A 10-year-old girl who was born with a rare genetic disease that makes it impossible for her to brush her hair has gone viral on social media.
Shilah Madison Calvert-Yin, from Melbourne, Australia, has had fluffy hair since she was born and is teased by other children who say she looks like she has “put her fingers in the socket.”
Shilah’s condition is known as Uncombable hair syndrome or flawless hair syndrome, which means her hair is heart-shaped and lacks the protein that straightens it.
When she was younger, Shilah cut her hair out of frustration, but now she has decided to accept it.
“They tease me a lot and call me ‘airhead’ at school, it’s not pleasant at all. Personally, I like it now, but at the same time I hate my hair, especially when it’s windy,” Shilah stated.
Along with her mother Celeste, 39, Shilah hopes that by sharing her story, other people will realize that there is nothing wrong with being different.
Her Instagram account already has more than 15,000 followers.
The girl’s mother revealed that when Shilah began to grow, her hair became dry and more brittle, causing her to tangle overnight. The girl had to cut her hair and still used a handkerchief to hide it.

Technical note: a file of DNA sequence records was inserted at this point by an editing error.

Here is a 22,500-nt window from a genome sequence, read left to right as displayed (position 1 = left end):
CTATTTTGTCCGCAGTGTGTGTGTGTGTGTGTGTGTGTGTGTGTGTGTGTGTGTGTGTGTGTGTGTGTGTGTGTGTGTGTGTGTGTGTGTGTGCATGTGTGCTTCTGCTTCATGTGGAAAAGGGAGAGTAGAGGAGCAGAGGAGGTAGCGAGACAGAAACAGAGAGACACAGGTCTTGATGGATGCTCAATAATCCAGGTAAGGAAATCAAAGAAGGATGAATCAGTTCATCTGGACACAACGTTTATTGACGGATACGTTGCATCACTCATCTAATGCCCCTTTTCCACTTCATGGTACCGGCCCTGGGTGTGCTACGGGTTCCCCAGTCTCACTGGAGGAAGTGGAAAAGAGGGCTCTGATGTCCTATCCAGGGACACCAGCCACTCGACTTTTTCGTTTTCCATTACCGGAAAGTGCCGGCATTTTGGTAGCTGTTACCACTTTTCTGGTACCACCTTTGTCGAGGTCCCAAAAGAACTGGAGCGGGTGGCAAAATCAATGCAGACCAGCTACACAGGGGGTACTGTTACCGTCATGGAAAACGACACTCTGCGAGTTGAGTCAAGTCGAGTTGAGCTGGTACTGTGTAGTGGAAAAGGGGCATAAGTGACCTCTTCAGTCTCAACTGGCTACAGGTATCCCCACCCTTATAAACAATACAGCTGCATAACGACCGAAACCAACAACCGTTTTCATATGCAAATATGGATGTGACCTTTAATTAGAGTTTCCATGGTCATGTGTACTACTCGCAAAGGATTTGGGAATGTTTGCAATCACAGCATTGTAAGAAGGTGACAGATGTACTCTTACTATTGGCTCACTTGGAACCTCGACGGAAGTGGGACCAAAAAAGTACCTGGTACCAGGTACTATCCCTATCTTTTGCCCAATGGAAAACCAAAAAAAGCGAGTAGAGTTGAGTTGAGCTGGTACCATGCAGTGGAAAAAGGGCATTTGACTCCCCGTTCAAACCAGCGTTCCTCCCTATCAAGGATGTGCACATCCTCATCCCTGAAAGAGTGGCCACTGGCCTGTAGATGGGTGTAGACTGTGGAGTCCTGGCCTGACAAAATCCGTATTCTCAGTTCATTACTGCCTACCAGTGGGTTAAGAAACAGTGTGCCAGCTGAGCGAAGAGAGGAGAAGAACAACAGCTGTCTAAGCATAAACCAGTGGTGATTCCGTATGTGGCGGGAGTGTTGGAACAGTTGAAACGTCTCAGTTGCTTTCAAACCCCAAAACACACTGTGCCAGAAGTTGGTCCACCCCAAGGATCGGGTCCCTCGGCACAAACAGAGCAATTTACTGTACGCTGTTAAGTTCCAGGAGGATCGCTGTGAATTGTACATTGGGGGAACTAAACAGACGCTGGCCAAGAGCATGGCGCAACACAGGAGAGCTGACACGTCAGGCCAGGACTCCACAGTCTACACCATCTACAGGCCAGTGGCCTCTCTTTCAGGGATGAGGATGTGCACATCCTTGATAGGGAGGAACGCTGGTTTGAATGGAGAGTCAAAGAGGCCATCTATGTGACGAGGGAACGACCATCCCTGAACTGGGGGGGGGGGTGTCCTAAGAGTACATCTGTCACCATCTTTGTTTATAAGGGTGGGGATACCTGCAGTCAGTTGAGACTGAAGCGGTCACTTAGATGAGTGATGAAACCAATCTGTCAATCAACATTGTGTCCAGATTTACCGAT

Shilah was not diagnosed with flawless hair syndrome until she was 7 years old. It was detected by a dentist who was concerned about her teeth.
The doctor had done a study on genetics and abnormalities and knew all about this syndrome, but had never met a child with her condition.
The family was shocked. Finally, there was an answer to all those years of questions.
The condition means that Shilah’s hair grows in the shape of a heart and is missing a protein that makes it grow straight and frizzier. It develops in childhood and affected children have light-coloured hair with a particular shine, as well as weakening of tooth enamel, porous bones, and brittle nails.